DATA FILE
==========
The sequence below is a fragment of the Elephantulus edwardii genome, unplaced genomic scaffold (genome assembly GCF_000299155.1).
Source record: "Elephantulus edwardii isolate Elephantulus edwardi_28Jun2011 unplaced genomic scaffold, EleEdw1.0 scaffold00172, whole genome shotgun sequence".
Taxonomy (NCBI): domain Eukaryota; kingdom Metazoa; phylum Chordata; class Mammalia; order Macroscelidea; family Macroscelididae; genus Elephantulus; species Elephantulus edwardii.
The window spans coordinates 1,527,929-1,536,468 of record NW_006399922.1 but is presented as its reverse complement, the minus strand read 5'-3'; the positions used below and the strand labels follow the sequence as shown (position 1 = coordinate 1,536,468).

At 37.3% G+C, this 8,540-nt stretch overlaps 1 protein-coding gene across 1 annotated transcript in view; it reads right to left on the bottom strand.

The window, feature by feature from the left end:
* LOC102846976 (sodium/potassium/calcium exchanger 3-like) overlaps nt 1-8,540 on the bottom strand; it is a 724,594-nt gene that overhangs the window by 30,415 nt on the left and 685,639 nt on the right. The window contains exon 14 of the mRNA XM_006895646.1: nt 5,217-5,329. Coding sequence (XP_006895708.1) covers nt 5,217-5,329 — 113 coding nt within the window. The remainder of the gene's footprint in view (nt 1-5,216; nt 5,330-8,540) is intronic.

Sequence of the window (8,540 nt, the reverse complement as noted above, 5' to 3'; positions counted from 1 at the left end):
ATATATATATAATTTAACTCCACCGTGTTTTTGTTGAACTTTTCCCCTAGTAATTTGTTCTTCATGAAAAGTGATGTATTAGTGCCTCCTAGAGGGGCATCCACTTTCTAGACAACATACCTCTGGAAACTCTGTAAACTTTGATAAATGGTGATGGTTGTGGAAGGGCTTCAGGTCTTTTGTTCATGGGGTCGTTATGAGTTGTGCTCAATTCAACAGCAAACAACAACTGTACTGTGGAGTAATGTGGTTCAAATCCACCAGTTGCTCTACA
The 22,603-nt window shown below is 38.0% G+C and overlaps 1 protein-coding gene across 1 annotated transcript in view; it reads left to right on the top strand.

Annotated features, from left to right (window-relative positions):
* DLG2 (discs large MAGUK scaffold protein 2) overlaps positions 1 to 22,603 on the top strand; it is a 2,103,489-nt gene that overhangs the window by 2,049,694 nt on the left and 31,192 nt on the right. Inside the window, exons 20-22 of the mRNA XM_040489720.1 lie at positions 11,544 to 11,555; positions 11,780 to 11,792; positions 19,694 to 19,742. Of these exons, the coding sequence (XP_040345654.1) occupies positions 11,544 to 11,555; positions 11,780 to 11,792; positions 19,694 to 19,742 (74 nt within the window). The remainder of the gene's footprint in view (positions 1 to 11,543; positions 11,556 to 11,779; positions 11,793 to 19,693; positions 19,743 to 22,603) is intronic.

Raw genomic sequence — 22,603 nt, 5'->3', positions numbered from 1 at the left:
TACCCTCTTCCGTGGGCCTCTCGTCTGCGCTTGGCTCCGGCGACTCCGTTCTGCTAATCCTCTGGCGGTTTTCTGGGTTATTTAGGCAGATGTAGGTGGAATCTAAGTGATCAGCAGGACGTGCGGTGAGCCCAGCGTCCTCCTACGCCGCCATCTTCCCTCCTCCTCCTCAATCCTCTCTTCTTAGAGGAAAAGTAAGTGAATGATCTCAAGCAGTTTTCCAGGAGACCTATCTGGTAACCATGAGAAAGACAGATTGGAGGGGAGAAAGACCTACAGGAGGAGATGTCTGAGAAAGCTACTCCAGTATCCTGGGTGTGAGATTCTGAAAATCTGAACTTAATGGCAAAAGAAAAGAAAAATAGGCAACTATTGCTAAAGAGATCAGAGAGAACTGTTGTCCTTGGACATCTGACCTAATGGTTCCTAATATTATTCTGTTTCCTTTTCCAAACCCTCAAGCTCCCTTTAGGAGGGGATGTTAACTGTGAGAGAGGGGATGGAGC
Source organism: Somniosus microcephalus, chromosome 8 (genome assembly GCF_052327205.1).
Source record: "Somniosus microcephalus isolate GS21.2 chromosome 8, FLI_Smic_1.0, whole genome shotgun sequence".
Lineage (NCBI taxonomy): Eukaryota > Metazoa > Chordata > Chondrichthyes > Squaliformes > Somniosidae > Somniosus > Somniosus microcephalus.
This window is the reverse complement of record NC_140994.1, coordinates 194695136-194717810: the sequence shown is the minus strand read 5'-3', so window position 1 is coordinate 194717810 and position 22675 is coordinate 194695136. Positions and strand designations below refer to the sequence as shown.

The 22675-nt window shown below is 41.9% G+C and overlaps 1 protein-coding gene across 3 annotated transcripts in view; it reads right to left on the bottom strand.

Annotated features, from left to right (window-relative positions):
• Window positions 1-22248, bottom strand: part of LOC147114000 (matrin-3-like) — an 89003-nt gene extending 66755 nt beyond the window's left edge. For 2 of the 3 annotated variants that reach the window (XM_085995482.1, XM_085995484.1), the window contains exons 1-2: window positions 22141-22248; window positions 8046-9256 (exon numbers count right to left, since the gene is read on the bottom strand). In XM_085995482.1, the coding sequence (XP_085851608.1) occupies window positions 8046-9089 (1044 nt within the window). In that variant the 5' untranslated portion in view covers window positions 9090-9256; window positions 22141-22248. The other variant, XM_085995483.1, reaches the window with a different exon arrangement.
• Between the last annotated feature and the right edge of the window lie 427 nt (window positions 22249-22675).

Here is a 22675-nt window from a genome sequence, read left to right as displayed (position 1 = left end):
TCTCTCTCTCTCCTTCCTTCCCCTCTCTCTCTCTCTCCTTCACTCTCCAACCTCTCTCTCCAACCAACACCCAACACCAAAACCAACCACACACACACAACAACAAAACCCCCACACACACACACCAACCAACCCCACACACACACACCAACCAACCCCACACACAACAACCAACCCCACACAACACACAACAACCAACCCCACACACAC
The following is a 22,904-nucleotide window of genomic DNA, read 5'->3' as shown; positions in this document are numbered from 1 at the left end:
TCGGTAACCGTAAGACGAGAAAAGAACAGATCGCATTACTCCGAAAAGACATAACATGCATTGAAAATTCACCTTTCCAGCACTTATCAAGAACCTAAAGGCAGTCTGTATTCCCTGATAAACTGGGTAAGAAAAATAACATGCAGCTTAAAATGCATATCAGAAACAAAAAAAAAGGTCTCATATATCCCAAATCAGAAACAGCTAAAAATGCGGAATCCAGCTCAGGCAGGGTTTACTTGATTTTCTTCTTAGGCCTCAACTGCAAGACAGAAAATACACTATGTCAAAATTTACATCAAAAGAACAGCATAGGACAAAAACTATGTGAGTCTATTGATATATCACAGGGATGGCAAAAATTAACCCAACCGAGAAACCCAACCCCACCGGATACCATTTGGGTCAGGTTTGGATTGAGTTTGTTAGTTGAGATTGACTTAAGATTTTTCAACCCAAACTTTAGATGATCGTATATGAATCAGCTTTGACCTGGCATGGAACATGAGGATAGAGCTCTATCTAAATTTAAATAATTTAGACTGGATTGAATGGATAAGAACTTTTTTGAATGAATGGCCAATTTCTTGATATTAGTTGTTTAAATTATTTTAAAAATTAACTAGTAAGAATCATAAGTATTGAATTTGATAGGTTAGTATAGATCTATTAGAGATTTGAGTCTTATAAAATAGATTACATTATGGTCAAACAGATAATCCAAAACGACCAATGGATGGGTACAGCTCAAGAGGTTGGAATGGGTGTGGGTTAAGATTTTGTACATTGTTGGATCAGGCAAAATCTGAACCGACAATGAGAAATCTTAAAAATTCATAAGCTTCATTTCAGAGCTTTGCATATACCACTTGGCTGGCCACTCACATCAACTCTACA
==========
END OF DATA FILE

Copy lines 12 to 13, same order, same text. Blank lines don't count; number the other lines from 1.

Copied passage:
* DLG2 (discs large MAGUK scaffold protein 2) overlaps positions 1 to 22,603 on the top strand; it is a 2,103,489-nt gene that overhangs the window by 2,049,694 nt on the left and 31,192 nt on the right. Inside the window, exons 20-22 of the mRNA XM_040489720.1 lie at positions 11,544 to 11,555; positions 11,780 to 11,792; positions 19,694 to 19,742. Of these exons, the coding sequence (XP_040345654.1) occupies positions 11,544 to 11,555; positions 11,780 to 11,792; positions 19,694 to 19,742 (74 nt within the window). The remainder of the gene's footprint in view (positions 1 to 11,543; positions 11,556 to 11,779; positions 11,793 to 19,693; positions 19,743 to 22,603) is intronic.

Raw genomic sequence — 22,603 nt, 5'->3', positions numbered from 1 at the left: